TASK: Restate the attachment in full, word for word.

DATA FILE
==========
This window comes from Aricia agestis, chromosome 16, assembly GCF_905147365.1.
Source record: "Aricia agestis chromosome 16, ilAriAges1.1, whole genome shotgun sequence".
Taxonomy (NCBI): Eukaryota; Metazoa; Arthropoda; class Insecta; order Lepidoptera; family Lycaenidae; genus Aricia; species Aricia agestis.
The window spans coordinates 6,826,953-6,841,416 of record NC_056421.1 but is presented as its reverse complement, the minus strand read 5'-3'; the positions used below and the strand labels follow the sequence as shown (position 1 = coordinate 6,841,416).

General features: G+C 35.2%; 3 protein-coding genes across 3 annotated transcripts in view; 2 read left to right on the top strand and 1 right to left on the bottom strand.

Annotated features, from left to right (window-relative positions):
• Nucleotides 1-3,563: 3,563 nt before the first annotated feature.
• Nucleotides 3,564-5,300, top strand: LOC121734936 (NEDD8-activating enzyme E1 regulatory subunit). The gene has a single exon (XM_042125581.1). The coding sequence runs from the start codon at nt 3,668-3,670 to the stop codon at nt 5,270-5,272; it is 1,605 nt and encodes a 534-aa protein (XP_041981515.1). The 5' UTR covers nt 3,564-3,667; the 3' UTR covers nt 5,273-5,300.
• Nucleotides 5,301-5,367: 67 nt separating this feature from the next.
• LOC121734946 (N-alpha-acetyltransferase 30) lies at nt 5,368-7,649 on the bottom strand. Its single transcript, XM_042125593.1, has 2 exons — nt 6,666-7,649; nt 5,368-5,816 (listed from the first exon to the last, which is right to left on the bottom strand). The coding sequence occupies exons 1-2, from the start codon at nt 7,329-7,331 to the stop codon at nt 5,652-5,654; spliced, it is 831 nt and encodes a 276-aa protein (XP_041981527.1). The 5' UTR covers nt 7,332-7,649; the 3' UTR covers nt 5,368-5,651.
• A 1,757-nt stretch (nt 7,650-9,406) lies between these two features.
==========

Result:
This window comes from Aricia agestis, chromosome 16, assembly GCF_905147365.1.
Source record: "Aricia agestis chromosome 16, ilAriAges1.1, whole genome shotgun sequence".
Taxonomy (NCBI): Eukaryota; Metazoa; Arthropoda; class Insecta; order Lepidoptera; family Lycaenidae; genus Aricia; species Aricia agestis.
The window spans coordinates 6,826,953-6,841,416 of record NC_056421.1 but is presented as its reverse complement, the minus strand read 5'-3'; the positions used below and the strand labels follow the sequence as shown (position 1 = coordinate 6,841,416).

General features: G+C 35.2%; 3 protein-coding genes across 3 annotated transcripts in view; 2 read left to right on the top strand and 1 right to left on the bottom strand.

Annotated features, from left to right (window-relative positions):
• Nucleotides 1-3,563: 3,563 nt before the first annotated feature.
• Nucleotides 3,564-5,300, top strand: LOC121734936 (NEDD8-activating enzyme E1 regulatory subunit). The gene has a single exon (XM_042125581.1). The coding sequence runs from the start codon at nt 3,668-3,670 to the stop codon at nt 5,270-5,272; it is 1,605 nt and encodes a 534-aa protein (XP_041981515.1). The 5' UTR covers nt 3,564-3,667; the 3' UTR covers nt 5,273-5,300.
• Nucleotides 5,301-5,367: 67 nt separating this feature from the next.
• LOC121734946 (N-alpha-acetyltransferase 30) lies at nt 5,368-7,649 on the bottom strand. Its single transcript, XM_042125593.1, has 2 exons — nt 6,666-7,649; nt 5,368-5,816 (listed from the first exon to the last, which is right to left on the bottom strand). The coding sequence occupies exons 1-2, from the start codon at nt 7,329-7,331 to the stop codon at nt 5,652-5,654; spliced, it is 831 nt and encodes a 276-aa protein (XP_041981527.1). The 5' UTR covers nt 7,332-7,649; the 3' UTR covers nt 5,368-5,651.
• A 1,757-nt stretch (nt 7,650-9,406) lies between these two features.